A short, useful lesson in raising funds

Anyone who knows the Magnum photographer Larry Towell’s wonderful work will know that he has photographed over the years in some of the most demanding environments — El Salvador, post-Katrina New Orleans, Palestine — bringing back marvellous pictures that now make up an unparalleled body of classical black-and-white documentary photography. Here’s some from Palestine.

Well, today, I was alerted by a Magnum mailing to Towell’s latest project. He is attempting to raise the funds necessary to make one more trip to Afghanistan and finish a book he is working on. There are a number of instructive things about this. First, that a photographer of even Towell’s stature must have funds in order to work in the places that form the themes of his work — land and identity, oppression, poverty and the legacy of war and occupation. Second, the man’s determination. Third, the inventive — elegant, even — route he has adopted to raising the final USD12,000 needed to complete this project.

He’s using a programme called Kickstarter to run a micro-site on which you can watch a video about the project and then make donations by credit card that are linked to a set of structured rewards.

Visit the site and see how this works. It really is an object lesson in how a simple funding operation for sponsored projects can be set up and left to run. If the target amount of funding isn’t met, then none of the pledged amounts are charged. The incremental donations attract differing ‘rewards’ — thankyous, really — ranging from personal postcards to signed prints.

OK, this wouldn’t work for everything but I can see how it would adapt itself to a wide range of projects and activities. And the better you promote and target publicity about the campaign, the more likely it is to reach its target.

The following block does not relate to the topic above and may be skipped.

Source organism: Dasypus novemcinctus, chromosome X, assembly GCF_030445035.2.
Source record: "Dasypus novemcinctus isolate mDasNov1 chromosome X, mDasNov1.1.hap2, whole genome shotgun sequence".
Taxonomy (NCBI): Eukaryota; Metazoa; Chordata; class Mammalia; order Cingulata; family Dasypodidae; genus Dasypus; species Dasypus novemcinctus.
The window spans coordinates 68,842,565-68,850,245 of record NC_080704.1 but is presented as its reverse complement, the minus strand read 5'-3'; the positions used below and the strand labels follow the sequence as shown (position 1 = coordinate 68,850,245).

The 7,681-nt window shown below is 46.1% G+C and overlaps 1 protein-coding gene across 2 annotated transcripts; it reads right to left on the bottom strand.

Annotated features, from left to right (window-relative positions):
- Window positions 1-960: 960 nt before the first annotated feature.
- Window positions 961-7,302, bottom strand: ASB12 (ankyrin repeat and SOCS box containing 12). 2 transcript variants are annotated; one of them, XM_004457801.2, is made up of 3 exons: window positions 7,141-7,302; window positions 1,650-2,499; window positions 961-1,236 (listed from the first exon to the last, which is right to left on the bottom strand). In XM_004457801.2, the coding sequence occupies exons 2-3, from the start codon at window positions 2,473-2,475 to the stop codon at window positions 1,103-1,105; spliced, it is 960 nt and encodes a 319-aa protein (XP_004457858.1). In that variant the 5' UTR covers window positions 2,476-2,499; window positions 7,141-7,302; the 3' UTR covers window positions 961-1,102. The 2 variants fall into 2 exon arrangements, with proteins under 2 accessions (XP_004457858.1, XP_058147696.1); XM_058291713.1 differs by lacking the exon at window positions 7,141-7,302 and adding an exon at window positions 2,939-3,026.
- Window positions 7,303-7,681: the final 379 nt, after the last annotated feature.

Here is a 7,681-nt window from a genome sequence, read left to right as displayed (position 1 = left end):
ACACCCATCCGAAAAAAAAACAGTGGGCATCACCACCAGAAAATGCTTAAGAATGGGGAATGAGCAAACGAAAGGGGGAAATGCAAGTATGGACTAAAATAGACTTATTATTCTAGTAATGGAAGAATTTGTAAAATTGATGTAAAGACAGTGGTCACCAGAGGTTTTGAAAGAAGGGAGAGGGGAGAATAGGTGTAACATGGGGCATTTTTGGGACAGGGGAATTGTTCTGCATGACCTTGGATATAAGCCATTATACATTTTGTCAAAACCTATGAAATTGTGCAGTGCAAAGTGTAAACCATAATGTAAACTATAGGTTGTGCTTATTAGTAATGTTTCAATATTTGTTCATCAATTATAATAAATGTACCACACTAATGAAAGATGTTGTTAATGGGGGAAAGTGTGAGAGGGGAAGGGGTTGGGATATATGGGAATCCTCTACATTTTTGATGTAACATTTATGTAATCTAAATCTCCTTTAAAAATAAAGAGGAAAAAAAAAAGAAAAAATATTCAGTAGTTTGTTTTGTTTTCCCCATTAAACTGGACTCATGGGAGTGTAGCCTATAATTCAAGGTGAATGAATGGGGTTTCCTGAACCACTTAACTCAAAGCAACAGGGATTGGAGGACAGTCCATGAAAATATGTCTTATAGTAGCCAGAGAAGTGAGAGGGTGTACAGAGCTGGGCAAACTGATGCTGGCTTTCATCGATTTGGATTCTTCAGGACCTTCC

If Towell raises the funds — and I sincerely hope he does — than you can be sure that his Crisis in Afghanistan will have something new to say about one of the poorest, most invaded and least developed countries on earth, where 1 in 28 are addicted to heroin, and — even before the present war — the land contains the greatest density of landmines anywhere on earth, with Kabul the most mined capital city in the world…

UPDATE: In something over twelve weeks, Towell’s project has met its funding target and the amount is still climbing. It must be a great feeling when backers demonstrate their personal faith in a project like this.

  1. Ben Parkinson Reply

    I have actually tried Kickstarter – with minimal success – and can give some feedback on the process.

    Firstly, they do not accept charitable ideas. The focus is on creativity, not social impact.

    Secondly, they will not feature your idea. You have to market it yourself, using all of your own contacts. If, by good fortune, you can reach a certain designated point, then they may choose to feature your project on their web-site homepage or possibly include it in a mailout. If they do, you stand a good chance of success, if they don’t, no one will find you.

    I found the staff there to be helpful and enthusiastic. They do take 5% of whatever you raise, which is clearly nothing if you don’t meet your self-determined target. They also have some good ideas for what sort of rewards to offer, but these will not click in really, if strangers do not get to hear about your project.

    It is a good system, though to me it is flawed, as it discriminates against those projects which are innovative but have yet to develop a following. I may have another try with one of my projects, which you are allowed to do, as the followers I do have are keen for me to try again.


    However, why not a portal that promotes based on SROI and does not discriminate on size of project either?

  2. Alun Severn Reply

    Ben, Thanks — good to hear first-hand experience from someone who has actually tried it.

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